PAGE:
I did a bit of German translation over the holidays, and I’ve come across a new resource so I thought I might do a quick post.

Dictionaries.  The standard online German-English dictionary that we all use around here is Leo.  It’s saved me tons of time; however, it is not always that good with theological terms.  The other day I came across Dict.cc, and I’ve found it very helpful.  It’s like a wiki-dictionary since users can contribute and vet new definitions.  As such, its beginning to outpace Leo on vocabulary.  In some circumstances, I’ve found it better for looking up phrases as well.  In addition, it provides links to Google, Wikipedia, et al. if it doesn’t have an entry, from which I found several definitions.

Translators.  In the past the best online translator I had found was FreeTranslation.com.  I tried Google’s translator out recently, and it is significantly better than it was a year or two ago, though it still spits out ridiculous things sometimes.  Online translators are not always helpful because they tend to struggle with the same constructions I do (e.g., lassen constructions).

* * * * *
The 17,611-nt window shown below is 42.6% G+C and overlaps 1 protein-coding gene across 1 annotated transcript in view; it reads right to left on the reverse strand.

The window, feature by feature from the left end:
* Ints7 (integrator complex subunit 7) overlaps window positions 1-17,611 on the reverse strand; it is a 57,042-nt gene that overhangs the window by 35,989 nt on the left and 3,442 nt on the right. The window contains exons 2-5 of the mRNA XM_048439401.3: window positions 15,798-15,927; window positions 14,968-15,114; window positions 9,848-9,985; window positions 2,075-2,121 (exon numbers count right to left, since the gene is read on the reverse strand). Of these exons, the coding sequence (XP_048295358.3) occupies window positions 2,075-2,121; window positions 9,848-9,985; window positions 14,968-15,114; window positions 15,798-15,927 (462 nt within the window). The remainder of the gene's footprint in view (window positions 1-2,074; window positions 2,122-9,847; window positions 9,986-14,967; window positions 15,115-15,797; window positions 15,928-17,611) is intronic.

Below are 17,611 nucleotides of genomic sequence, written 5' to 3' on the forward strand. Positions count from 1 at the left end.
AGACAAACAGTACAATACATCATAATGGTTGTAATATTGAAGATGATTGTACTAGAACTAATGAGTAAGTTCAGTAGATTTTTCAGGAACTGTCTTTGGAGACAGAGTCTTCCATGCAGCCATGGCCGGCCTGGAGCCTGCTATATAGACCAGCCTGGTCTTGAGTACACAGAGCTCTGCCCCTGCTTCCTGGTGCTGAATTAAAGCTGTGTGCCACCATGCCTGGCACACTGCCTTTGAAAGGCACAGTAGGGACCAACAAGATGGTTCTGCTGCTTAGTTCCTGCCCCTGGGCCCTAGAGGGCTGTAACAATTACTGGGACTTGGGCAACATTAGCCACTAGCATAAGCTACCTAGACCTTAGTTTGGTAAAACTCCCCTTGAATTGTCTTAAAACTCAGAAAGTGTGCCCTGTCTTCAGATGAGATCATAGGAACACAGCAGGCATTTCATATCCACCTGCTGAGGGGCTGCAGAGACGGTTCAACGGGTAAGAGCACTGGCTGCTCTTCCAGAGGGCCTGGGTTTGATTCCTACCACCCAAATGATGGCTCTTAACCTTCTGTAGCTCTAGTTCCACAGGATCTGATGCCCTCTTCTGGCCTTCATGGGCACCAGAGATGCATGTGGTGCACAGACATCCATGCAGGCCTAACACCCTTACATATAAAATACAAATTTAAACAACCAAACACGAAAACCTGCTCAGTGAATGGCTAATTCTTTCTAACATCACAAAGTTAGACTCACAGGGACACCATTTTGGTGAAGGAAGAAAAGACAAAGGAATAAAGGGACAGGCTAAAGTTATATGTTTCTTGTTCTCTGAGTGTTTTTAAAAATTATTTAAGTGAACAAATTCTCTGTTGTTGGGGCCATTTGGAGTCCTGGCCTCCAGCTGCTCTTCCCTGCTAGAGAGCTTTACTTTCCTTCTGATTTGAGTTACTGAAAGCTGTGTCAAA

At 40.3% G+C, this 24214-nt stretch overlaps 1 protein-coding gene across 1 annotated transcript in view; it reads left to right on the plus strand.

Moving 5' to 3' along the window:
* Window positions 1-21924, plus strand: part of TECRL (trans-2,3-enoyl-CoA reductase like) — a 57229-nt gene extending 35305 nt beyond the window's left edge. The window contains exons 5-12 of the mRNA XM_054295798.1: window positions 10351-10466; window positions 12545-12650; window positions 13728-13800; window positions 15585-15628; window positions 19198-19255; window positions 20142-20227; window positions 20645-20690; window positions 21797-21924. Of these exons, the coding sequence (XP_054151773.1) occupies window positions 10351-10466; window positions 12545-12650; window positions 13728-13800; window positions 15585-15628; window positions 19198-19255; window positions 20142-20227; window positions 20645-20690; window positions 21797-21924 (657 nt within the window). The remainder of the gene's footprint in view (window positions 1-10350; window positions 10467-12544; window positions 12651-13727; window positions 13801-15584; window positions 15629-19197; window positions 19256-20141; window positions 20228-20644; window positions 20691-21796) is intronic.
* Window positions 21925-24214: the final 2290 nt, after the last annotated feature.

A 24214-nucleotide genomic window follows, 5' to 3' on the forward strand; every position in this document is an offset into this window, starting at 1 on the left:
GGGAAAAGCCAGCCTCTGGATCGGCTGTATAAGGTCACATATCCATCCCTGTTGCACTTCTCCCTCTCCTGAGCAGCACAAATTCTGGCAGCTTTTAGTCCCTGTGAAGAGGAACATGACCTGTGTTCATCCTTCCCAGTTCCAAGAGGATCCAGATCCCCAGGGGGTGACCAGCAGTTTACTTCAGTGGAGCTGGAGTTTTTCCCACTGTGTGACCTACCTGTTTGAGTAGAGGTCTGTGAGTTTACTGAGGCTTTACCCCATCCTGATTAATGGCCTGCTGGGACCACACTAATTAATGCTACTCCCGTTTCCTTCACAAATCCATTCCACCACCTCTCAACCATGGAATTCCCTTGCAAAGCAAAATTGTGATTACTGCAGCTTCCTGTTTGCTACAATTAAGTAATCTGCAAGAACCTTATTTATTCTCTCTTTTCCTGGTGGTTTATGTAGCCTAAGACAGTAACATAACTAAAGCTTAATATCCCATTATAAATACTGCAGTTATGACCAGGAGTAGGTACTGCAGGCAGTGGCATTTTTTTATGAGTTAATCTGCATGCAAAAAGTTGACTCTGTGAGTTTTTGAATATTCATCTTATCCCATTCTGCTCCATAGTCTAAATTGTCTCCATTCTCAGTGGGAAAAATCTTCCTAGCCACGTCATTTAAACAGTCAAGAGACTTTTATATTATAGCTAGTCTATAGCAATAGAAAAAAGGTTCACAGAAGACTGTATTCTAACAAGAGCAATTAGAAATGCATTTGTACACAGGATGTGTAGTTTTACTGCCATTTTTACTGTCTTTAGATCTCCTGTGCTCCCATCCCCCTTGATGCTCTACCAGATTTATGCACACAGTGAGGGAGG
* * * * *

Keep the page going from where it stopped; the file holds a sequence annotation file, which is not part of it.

Vocabulary–Here’s a link back to a German vocab list that I pulled together based on a few sources: German Vocabulary.  One note though, after doing a bit of German over the past three years, I’ve decided that I would have spent less time on learning vocab once I got through the basics and would have spent more time just translating, mostly because you can end up learning a bunch of vocab that is irrelevant.  Rather, I think it’s better to just translate and thus learn words that you’ll actually see.

I don’t spend as much time translating French, but I’ve found WordReference.com to be a handy French-English dictionary.

Do y’all have any other recommendations?